the cross and the serving spoon

I've thought before about Jesus' shift from a more obviously "helpful" ministry (healing, feeding people) to his turning towards Jerusalem and the cross, an act that couldn't have seemed at all helpful or valuable at the time. And now it comes back to me again. Specifically in relation to recent anxieties about being (or wanting to be) admired as a good or virtuous person.

People readily respect and admire those who help others in tangible ways (food, clothing, shelter, etc). They easily see the value in ministries like that. Not too long ago, the government even wanted to provide public funding for such ministries, seeing them as important "social services." But this respect and admiration and official embrace makes me suspicious. And what about Jesus? He was gaining admiration and acclaim as a healer, providing a tangible service to society--why leave it and turn his face towards Jerusalem? And why does he say "take up your cross and follow me," instead of take up your hammer, or serving spoon? The cross is not admired. It doesn't seem to have any value as a "social service." And the government is certainly not going to promote such useless activity (except maybe to provide the wood and nails).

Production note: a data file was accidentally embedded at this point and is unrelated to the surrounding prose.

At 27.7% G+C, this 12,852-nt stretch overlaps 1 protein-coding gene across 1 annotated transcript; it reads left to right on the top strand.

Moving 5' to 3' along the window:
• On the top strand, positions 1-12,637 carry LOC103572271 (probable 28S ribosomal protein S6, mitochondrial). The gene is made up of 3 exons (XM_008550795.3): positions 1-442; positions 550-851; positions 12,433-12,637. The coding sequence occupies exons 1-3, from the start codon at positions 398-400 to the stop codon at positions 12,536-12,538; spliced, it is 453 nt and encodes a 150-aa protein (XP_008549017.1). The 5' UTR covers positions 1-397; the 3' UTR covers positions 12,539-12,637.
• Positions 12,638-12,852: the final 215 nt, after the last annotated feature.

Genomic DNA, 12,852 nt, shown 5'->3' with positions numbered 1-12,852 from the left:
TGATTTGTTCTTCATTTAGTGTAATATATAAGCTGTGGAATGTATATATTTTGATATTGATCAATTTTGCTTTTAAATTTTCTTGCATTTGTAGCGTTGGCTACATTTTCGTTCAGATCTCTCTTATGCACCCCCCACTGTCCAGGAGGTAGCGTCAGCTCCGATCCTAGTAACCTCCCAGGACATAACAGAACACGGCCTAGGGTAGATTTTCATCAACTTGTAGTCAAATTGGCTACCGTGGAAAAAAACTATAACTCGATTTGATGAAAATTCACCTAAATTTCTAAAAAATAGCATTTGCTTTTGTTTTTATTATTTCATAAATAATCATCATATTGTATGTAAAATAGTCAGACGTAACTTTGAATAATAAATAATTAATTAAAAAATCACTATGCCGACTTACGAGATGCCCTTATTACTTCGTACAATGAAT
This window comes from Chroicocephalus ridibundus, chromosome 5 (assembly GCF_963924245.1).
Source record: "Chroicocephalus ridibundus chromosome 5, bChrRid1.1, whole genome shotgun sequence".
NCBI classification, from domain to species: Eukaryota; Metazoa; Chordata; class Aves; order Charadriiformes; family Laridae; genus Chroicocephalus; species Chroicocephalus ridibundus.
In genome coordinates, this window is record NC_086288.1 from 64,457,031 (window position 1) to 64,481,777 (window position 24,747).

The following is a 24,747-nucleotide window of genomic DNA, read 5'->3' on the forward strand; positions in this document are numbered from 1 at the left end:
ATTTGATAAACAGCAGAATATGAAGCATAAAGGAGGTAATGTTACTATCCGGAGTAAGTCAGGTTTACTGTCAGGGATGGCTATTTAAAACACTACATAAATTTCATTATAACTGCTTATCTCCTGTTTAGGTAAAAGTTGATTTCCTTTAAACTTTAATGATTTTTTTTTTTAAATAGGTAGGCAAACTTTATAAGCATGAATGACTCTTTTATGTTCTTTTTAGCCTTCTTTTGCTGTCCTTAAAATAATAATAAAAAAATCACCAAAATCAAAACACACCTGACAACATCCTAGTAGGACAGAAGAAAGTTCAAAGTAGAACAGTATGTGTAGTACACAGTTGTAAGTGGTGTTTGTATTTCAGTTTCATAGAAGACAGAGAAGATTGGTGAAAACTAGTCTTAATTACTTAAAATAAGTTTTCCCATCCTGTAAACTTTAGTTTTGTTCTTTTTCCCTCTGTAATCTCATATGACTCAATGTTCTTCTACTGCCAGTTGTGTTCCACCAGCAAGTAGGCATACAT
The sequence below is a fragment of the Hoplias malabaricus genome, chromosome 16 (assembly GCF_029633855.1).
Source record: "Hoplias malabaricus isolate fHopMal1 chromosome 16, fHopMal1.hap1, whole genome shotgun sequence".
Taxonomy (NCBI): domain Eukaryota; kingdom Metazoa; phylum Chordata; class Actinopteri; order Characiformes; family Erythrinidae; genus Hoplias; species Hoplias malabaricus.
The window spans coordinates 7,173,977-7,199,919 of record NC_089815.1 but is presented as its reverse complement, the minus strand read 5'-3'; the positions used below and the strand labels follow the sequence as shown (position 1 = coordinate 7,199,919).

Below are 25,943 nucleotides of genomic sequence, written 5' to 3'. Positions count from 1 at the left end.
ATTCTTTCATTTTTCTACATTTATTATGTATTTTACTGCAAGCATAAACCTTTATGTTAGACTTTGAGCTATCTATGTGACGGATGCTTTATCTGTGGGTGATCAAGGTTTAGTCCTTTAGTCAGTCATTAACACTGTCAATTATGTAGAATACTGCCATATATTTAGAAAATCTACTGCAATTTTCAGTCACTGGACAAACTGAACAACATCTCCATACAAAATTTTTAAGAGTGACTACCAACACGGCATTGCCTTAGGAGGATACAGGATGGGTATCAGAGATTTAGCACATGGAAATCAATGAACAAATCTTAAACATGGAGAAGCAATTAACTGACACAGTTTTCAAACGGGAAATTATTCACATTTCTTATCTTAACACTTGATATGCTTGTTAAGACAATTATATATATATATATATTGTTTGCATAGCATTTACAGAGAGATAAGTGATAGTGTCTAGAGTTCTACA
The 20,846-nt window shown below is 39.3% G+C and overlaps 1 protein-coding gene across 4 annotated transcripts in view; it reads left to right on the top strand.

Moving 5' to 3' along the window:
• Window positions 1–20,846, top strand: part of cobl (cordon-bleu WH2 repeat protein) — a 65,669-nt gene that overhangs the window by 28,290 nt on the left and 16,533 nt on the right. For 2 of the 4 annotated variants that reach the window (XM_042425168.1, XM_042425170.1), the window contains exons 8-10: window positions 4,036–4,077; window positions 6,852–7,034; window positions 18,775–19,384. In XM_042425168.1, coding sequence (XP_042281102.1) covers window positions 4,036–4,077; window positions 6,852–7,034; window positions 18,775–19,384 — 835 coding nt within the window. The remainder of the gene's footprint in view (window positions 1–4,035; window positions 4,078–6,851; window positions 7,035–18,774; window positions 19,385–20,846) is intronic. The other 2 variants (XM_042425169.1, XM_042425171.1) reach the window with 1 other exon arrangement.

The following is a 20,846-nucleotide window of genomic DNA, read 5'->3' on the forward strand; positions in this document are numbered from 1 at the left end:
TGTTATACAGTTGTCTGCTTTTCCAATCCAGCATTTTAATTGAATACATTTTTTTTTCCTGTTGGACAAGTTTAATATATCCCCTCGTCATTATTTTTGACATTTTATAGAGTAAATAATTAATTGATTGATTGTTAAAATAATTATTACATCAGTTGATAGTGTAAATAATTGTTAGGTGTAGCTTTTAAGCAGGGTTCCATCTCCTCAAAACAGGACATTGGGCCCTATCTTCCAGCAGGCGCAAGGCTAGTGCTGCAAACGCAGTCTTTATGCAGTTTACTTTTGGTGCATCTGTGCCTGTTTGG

I think this highlights a big difference in values. People value productivity, the services we render that enable society to function better and that raise "standards of living." But that's not what God values. God doesn't want our productivity. God doesn't need us to improve society or fix the problems around us. God isn't interested in us for the services we can provide him. God is interested in us--for ourselves.

We come to God telling him what we can do for him, like we're applying for a job or something. What a joke. What God wants is faith, our complete dependence on him, putting ourselves in his hands. It's not our work God wants, God wants us.

That's why the cross is a lot better witness than the serving spoon. But while the person with the serving spoon is everywhere respected and admired, the person on the cross is despised and mocked.

And that's part of the witness, too.